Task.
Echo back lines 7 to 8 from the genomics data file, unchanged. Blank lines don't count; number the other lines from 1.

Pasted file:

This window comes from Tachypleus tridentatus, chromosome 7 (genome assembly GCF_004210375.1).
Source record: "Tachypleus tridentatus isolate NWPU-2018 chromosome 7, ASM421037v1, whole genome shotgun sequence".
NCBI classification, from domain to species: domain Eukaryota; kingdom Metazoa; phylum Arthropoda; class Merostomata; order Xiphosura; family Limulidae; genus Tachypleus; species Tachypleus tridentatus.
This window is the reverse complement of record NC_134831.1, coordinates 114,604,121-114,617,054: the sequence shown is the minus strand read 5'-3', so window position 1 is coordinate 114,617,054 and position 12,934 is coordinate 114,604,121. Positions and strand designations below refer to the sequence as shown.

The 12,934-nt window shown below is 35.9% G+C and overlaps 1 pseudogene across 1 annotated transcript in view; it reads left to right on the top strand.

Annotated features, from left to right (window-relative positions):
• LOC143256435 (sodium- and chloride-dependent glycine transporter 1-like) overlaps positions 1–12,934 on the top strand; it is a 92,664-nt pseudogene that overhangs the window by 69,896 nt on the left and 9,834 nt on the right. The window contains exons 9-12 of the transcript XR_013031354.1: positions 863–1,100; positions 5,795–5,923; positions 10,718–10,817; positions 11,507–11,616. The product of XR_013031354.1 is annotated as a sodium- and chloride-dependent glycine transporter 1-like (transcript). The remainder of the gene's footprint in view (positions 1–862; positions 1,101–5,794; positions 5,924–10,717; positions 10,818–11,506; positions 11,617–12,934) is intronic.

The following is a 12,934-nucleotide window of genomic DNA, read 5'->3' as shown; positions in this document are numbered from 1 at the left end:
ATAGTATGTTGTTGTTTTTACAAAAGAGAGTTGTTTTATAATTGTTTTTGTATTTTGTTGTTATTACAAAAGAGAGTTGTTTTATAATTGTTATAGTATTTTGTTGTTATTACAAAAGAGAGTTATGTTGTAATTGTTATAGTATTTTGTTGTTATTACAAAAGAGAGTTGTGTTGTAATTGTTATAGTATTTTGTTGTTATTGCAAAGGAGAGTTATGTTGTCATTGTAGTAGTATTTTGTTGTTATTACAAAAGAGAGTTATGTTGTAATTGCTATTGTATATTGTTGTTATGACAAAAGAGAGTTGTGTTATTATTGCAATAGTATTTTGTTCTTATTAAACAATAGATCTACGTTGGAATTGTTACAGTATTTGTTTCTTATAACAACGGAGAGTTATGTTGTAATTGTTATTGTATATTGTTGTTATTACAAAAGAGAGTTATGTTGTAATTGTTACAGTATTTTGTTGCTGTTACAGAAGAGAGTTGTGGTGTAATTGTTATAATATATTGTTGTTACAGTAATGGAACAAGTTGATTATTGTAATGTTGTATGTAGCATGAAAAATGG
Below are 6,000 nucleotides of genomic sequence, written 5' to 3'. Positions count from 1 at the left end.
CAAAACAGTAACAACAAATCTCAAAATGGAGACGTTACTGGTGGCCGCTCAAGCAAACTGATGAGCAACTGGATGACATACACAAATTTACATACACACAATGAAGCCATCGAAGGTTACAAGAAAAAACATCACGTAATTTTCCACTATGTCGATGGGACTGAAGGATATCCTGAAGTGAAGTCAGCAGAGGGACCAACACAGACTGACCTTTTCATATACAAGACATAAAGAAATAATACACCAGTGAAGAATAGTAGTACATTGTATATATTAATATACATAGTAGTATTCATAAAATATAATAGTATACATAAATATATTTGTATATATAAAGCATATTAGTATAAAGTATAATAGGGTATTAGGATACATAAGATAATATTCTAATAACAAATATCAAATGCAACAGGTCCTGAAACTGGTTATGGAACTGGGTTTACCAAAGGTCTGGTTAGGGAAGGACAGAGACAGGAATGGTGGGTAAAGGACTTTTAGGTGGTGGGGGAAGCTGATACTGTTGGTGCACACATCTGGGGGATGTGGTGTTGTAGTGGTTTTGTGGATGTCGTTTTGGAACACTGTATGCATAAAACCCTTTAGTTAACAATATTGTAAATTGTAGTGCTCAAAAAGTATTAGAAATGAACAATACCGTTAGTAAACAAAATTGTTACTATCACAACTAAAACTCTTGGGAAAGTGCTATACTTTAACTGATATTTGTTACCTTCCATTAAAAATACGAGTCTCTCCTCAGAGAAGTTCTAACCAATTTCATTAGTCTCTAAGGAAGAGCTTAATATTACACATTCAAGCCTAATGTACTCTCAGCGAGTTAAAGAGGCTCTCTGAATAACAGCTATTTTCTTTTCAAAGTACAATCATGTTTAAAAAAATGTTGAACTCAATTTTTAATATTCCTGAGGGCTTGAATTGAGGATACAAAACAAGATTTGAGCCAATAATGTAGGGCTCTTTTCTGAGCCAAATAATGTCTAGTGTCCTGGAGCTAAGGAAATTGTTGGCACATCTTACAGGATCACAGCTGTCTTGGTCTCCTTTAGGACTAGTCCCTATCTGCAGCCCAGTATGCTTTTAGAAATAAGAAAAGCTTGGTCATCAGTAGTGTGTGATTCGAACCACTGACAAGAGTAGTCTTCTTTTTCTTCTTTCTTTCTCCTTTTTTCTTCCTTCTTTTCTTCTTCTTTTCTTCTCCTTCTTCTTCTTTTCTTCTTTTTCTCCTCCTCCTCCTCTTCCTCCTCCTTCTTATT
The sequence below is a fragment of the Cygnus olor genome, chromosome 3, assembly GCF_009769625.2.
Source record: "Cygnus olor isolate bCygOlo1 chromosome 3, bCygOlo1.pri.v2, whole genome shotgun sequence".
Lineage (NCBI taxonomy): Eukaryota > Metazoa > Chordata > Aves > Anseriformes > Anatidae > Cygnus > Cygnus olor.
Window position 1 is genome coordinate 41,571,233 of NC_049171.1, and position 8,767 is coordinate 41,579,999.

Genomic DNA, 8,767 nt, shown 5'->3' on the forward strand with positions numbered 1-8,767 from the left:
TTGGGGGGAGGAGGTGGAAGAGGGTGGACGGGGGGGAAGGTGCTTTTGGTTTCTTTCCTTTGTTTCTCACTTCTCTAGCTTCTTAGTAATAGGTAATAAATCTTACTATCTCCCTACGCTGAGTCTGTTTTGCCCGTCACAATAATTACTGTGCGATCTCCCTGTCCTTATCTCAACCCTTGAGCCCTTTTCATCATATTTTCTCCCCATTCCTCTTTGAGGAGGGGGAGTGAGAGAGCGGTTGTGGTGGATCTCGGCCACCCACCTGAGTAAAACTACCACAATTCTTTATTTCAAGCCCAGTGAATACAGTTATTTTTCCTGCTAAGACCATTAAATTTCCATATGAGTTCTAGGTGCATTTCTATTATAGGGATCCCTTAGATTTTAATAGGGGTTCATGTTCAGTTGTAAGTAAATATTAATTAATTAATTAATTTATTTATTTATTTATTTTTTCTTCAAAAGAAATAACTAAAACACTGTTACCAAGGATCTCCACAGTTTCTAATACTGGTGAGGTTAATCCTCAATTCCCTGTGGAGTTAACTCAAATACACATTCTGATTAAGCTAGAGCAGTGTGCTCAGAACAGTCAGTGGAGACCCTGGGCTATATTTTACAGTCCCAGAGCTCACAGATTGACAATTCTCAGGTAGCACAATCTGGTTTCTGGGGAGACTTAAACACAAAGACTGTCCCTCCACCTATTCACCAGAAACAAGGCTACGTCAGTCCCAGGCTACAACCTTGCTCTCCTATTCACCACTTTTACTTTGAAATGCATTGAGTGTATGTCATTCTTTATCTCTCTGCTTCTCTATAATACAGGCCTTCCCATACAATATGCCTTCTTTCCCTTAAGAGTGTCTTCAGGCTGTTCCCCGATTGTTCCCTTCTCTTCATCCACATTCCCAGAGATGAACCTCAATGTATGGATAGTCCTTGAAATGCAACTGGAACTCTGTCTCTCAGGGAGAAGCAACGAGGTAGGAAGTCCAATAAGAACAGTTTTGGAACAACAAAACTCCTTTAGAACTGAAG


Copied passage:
• LOC143256435 (sodium- and chloride-dependent glycine transporter 1-like) overlaps positions 1–12,934 on the top strand; it is a 92,664-nt pseudogene that overhangs the window by 69,896 nt on the left and 9,834 nt on the right. The window contains exons 9-12 of the transcript XR_013031354.1: positions 863–1,100; positions 5,795–5,923; positions 10,718–10,817; positions 11,507–11,616. The product of XR_013031354.1 is annotated as a sodium- and chloride-dependent glycine transporter 1-like (transcript). The remainder of the gene's footprint in view (positions 1–862; positions 1,101–5,794; positions 5,924–10,717; positions 10,818–11,506; positions 11,617–12,934) is intronic.

The following is a 12,934-nucleotide window of genomic DNA, read 5'->3' as shown; positions in this document are numbered from 1 at the left end: